The island of Taiwan is located in the Western Pacific between Japan and the Philippines off the southeast coast of China , from which it is separated by the Taiwan Strait . With a total area of about 36,179 square kilometers, Taiwan is 394 kilometers long and 144 kilometers wide at its widest point.

High mountains over 1,000 meters constitute about 31 percent of the island’s land area; hills and terraces between 100 and 1,000 meters above sea level make up 38 percent; and alluvial plain below 100 meters in elevation, where most communities, farming activities, and industries are concentrated, account for the remaining 31 percent.

Taiwan’ s most geographic feature is its 270-kilometer central mountain range, which has more than 200 peaks over 3,000 meters high. At 3,952 meters, Mount Jade is the highest peak in East Asia . Foothills from the central mountain range lead to tablelands and coast plains in the west and south. The eastern shoreline is relatively steep, and mountains over 1,000 meters high dominate the island in the north.

Crossed by the Tropic of Cancer, Taiwan has a subtropical climate with the exception of it’s extreme southern tip, which is tropical. Warm ocean currents give Taiwan a climate conducive to the growth of lush vegetation and two or three rice harvest per year. With an average annual precipitation of 2,471 millimeters, rainfall is abundant. However, the distribution of water resources is uneven, making the water available for use per capita low. Thundershowers and the occasional typhoon bring heavy downpours in the summertime, whereas November through February is Taiwan’ s driest period.

Summers are long and humid, while winters are short and usually milk. During the coldest months, snow is visible on the island’s higher mountains. The average monthly temperature in the lowlands is 16° in the winter and ranges between 24-30°C the rest of the year.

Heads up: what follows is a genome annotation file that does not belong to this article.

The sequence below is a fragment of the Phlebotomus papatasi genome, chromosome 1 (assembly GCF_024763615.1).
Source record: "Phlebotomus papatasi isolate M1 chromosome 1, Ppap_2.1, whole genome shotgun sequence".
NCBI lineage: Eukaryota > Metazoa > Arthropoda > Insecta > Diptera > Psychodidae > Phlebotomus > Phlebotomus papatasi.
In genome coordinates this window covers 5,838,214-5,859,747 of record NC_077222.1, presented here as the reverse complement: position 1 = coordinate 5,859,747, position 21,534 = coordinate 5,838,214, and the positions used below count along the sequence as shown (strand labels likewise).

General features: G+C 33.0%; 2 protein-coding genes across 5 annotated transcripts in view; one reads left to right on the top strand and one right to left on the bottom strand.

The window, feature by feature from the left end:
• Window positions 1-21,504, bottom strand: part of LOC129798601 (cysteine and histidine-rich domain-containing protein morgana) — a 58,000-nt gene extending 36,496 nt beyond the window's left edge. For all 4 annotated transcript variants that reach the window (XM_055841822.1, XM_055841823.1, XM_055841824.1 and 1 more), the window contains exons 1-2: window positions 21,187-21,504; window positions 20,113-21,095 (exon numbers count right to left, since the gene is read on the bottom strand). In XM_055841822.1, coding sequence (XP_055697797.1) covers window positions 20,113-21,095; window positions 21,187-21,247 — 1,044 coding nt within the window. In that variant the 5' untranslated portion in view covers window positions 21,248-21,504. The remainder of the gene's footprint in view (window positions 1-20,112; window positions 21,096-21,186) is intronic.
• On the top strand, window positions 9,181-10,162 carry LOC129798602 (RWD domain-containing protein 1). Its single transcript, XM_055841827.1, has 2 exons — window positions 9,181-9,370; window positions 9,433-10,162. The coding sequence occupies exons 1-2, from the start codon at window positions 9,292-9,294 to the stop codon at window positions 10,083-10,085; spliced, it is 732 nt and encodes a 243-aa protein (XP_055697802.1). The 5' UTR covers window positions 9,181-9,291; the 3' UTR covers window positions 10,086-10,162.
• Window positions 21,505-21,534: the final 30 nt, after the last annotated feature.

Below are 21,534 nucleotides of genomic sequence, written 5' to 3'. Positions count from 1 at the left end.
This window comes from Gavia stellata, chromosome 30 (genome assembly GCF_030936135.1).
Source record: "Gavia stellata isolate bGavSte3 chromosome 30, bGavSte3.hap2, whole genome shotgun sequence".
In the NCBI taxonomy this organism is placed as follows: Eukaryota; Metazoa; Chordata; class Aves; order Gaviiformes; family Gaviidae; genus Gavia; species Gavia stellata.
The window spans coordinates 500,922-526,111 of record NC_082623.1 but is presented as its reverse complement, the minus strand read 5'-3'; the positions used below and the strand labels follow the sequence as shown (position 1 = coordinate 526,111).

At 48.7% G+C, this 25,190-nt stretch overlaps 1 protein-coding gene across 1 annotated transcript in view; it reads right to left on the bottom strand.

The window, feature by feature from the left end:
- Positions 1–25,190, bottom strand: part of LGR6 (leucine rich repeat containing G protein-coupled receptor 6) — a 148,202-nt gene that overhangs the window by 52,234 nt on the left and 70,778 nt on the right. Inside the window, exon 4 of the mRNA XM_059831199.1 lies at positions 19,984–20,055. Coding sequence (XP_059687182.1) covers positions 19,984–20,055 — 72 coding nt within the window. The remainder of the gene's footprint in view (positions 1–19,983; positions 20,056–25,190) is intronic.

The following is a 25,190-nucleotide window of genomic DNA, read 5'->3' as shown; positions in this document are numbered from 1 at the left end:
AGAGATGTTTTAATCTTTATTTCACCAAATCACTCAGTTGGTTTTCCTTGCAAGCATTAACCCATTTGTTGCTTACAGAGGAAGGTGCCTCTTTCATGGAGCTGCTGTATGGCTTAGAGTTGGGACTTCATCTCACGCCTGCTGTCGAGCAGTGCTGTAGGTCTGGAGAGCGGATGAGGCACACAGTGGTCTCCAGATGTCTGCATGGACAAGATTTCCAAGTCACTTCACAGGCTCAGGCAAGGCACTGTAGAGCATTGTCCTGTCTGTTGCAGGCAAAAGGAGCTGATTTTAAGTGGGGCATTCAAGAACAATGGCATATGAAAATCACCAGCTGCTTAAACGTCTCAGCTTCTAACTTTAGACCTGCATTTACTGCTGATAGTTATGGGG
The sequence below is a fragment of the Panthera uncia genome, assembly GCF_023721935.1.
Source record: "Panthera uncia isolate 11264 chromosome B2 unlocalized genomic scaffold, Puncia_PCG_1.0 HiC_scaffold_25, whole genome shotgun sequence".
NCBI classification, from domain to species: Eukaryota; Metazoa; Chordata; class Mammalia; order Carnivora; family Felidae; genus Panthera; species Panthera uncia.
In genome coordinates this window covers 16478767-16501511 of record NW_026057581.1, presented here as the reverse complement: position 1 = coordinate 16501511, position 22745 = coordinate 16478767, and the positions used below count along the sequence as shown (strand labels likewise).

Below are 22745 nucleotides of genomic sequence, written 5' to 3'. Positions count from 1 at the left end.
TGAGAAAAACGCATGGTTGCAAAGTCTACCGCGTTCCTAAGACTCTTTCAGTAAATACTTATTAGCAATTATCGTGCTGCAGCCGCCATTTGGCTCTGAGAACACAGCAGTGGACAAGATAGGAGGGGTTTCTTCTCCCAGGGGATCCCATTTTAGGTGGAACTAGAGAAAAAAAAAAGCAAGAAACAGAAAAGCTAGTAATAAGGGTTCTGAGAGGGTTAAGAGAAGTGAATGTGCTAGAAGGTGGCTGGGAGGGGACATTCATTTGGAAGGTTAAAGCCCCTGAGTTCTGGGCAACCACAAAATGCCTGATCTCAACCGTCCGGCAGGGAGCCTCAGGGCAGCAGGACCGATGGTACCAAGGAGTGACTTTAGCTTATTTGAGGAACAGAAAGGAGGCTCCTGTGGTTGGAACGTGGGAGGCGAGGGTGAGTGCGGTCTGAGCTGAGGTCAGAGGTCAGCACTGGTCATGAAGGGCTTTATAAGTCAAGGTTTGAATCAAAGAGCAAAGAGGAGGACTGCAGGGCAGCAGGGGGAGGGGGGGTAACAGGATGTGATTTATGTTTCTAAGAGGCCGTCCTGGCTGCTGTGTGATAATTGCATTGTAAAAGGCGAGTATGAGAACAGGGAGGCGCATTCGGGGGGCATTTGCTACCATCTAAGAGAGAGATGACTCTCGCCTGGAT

Taiwan’s subtropical climate is home to an abundance of diverse plant life, including low altitude flora closely related to that found on southern China, mountain flora similar to that of western China, and high alpine flora resembling that of the Himalayan region. Acacia is ubiquitous in the lower hills, and bamboo groves and forest are found throughout central and northern Taiwan . Native plant species are numerous, accounting for roughly 40 percent of Taiwan’ s total vegetation.

The languages and dialects spoken in Taiwan have their origins in the Austronesian and Han lingual systems. The Austronesian languages are spoken by Taiwan’ s indigenous peoples, while most common Han dialects – Minnanese and Hakka – are primarily used by those whose ancestors immigrated from China’ s Fujian and Guangdong Provinces , respectively, four centuries ago.

Taiwan represents three major climatic zones and its diverse topography have endowed the island with a wide range of flora and fauna. Some 60 species of mammals, around 500 species of birds (40 percent of which are resident), 90 species of reptiles, 30 amphibian species, nearly 150 species of freshwater fish, and 17,600 named insect species, (including 400 butterfly species), are known to exist in the Taiwan area. Monkeys, deer, wild boars, snakes, panthers, wildcats and bears are some of the types of animal life in Taiwan .

The island is also famous for the richness and diversity of its plant world, with some 4,021 species classified to date. The mountains are home to coniferous and deciduous trees at the elevation of 2000-3000m (6,500 – 10,000 ft), above this elevation only coniferous trees are found, particularly the cypress. Many tropical and subtropical forests are found at the lower elevations (sea level to 2000 m).

The Formosan Landlocked Salmon which inhabits the cold streams in the high mountains is a result of the alternating effect of the geological changes that occurred during the Ice Age. The Wulai rhododendron is one of the plants peculiar to Taiwan .

Taiwan practices freedom of religion, generously accepting foreign religious ideas while honoring traditional beliefs: even within the same family, it is common for different faiths to exist. As a result, Taipei has welcomed the development of many different religions.